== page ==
Apple Will Repair HomePod Power Cables For $29, But Warns They 'Should Not Be Removed'
While a Reddit user recently demonstrated that the HomePod's power cable can technically be disconnected from the speaker by pulling on it with a lot of force, Apple warns that it should not be removed, according to an internal document distributed to Apple Stores and Apple Authorized Service Providers.
Apple's internal HomePod Service Readiness Guide, obtained by MacRumors, states that detaching the HomePod's power cable could potentially cause damage to the speaker's internal components or to the cable itself:
The HomePod includes a built-in power cable that should not be removed.
In the rare instance that the cable is detached or damaged, do not attempt to remove or plug it back into HomePod. If the cable is removed or impaired, damage could have occurred to the cable or the internal components of HomePod.
If the power cable is damaged due to an unintentional reason, such as a dog chewing on it, Apple notes the HomePod can be mailed to one of its repair centers and fixed for a flat-rate out-of-warranty fee of $29 plus tax in the United States, £25 including VAT in the UK, and $39 including GST in Australia.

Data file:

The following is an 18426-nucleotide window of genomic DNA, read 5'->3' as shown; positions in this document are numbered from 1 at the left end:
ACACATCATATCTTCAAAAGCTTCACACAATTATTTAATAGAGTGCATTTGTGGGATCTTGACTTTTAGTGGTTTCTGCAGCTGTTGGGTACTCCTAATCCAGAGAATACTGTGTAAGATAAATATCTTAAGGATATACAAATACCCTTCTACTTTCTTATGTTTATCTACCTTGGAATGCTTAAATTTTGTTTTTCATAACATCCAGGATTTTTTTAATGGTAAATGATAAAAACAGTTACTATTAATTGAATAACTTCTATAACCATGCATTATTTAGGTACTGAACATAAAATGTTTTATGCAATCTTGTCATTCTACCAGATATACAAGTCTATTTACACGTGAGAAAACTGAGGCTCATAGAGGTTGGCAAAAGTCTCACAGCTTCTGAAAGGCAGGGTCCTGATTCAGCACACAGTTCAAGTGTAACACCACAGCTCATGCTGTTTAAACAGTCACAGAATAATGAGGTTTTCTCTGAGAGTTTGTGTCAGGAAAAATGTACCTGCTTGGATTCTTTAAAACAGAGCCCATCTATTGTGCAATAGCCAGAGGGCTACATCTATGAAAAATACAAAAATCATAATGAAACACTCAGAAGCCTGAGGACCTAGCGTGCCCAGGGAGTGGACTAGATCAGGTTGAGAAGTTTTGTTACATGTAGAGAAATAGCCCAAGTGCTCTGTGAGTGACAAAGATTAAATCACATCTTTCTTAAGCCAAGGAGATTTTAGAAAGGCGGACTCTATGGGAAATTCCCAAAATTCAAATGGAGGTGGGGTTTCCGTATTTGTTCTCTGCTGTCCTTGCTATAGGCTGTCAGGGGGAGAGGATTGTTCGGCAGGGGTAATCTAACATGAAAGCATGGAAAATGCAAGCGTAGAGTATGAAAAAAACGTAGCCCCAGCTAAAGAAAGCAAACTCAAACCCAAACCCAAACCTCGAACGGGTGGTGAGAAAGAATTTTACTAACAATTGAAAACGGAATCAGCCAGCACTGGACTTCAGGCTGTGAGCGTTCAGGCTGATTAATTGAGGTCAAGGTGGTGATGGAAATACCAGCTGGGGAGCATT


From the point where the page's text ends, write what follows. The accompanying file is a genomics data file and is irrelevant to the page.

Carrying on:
Out-of-warranty essentially means that the flat-rate cable repair fee is available to any customer at any time. The affected HomePod does not need to be within Apple's limited one-year warranty period, nor is AppleCare+ required.
The only requirement is that the HomePod passes Apple's visual-mechanical inspection, which checks for other external or internal damage. If the HomePod does not pass, but is still eligible for repair, then the only option is a whole-speaker replacement for $279 in the United States, £268 in the UK, and $399 in Australia.
The whole-replacement fee is also applicable to mostly any other kind of damage, unless a customer purchases AppleCare+ for HomePod.
AppleCare+ extends a HomePod's hardware coverage to two years from its original purchase date, and adds up to two incidents of accidental damage coverage, each subject to a service fee of $39 in the United States, £29 in the United Kingdom, and $55 in Australia, plus the upfront cost of the plan.